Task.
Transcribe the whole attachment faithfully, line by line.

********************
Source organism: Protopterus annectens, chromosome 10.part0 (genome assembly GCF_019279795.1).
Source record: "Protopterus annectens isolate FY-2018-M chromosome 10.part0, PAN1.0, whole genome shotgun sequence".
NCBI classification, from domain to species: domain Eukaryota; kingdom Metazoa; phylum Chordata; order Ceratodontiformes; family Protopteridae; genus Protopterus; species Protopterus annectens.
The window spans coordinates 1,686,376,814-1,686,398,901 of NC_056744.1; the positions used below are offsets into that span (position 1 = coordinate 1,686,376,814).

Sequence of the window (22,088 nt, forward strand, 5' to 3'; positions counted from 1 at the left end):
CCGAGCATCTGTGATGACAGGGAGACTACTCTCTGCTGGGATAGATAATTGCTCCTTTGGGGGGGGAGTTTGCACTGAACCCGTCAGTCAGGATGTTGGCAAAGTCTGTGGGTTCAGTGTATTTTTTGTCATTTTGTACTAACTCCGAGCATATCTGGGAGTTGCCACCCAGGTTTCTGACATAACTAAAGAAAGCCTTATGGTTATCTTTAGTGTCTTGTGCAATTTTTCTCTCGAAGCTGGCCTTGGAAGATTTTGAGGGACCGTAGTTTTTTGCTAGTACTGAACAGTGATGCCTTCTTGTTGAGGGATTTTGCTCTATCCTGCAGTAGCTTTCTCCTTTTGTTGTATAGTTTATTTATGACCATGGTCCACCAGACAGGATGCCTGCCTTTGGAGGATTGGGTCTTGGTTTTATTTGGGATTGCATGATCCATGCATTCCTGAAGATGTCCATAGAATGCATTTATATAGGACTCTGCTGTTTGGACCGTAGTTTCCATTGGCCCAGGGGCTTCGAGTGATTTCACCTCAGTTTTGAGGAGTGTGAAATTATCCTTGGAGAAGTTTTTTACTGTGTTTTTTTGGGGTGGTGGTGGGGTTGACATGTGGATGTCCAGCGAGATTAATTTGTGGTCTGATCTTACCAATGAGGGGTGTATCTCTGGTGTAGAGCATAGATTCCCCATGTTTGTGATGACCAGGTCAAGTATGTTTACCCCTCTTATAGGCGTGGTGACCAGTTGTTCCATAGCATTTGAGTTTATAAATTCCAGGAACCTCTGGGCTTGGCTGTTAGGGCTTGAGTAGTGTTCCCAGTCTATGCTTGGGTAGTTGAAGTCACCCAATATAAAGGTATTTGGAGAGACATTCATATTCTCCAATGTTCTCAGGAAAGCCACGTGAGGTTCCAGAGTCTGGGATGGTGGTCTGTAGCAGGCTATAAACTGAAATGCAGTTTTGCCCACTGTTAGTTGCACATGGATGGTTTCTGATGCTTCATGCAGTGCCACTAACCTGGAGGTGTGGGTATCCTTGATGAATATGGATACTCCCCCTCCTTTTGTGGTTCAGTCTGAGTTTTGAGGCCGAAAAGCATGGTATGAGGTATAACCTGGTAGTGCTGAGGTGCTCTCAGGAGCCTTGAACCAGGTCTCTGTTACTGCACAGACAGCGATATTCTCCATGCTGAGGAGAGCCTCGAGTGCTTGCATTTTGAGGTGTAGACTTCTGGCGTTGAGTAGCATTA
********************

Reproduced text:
Source organism: Protopterus annectens, chromosome 10.part0 (genome assembly GCF_019279795.1).
Source record: "Protopterus annectens isolate FY-2018-M chromosome 10.part0, PAN1.0, whole genome shotgun sequence".
NCBI classification, from domain to species: domain Eukaryota; kingdom Metazoa; phylum Chordata; order Ceratodontiformes; family Protopteridae; genus Protopterus; species Protopterus annectens.
The window spans coordinates 1,686,376,814-1,686,398,901 of NC_056744.1; the positions used below are offsets into that span (position 1 = coordinate 1,686,376,814).

Sequence of the window (22,088 nt, forward strand, 5' to 3'; positions counted from 1 at the left end):
CCGAGCATCTGTGATGACAGGGAGACTACTCTCTGCTGGGATAGATAATTGCTCCTTTGGGGGGGGAGTTTGCACTGAACCCGTCAGTCAGGATGTTGGCAAAGTCTGTGGGTTCAGTGTATTTTTTGTCATTTTGTACTAACTCCGAGCATATCTGGGAGTTGCCACCCAGGTTTCTGACATAACTAAAGAAAGCCTTATGGTTATCTTTAGTGTCTTGTGCAATTTTTCTCTCGAAGCTGGCCTTGGAAGATTTTGAGGGACCGTAGTTTTTTGCTAGTACTGAACAGTGATGCCTTCTTGTTGAGGGATTTTGCTCTATCCTGCAGTAGCTTTCTCCTTTTGTTGTATAGTTTATTTATGACCATGGTCCACCAGACAGGATGCCTGCCTTTGGAGGATTGGGTCTTGGTTTTATTTGGGATTGCATGATCCATGCATTCCTGAAGATGTCCATAGAATGCATTTATATAGGACTCTGCTGTTTGGACCGTAGTTTCCATTGGCCCAGGGGCTTCGAGTGATTTCACCTCAGTTTTGAGGAGTGTGAAATTATCCTTGGAGAAGTTTTTTACTGTGTTTTTTTGGGGTGGTGGTGGGGTTGACATGTGGATGTCCAGCGAGATTAATTTGTGGTCTGATCTTACCAATGAGGGGTGTATCTCTGGTGTAGAGCATAGATTCCCCATGTTTGTGATGACCAGGTCAAGTATGTTTACCCCTCTTATAGGCGTGGTGACCAGTTGTTCCATAGCATTTGAGTTTATAAATTCCAGGAACCTCTGGGCTTGGCTGTTAGGGCTTGAGTAGTGTTCCCAGTCTATGCTTGGGTAGTTGAAGTCACCCAATATAAAGGTATTTGGAGAGACATTCATATTCTCCAATGTTCTCAGGAAAGCCACGTGAGGTTCCAGAGTCTGGGATGGTGGTCTGTAGCAGGCTATAAACTGAAATGCAGTTTTGCCCACTGTTAGTTGCACATGGATGGTTTCTGATGCTTCATGCAGTGCCACTAACCTGGAGGTGTGGGTATCCTTGATGAATATGGATACTCCCCCTCCTTTTGTGGTTCAGTCTGAGTTTTGAGGCCGAAAAGCATGGTATGAGGTATAACCTGGTAGTGCTGAGGTGCTCTCAGGAGCCTTGAACCAGGTCTCTGTTACTGCACAGACAGCGATATTCTCCATGCTGAGGAGAGCCTCGAGTGCTTGCATTTTGAGGTGTAGACTTCTGGCGTTGAGTAGCATTA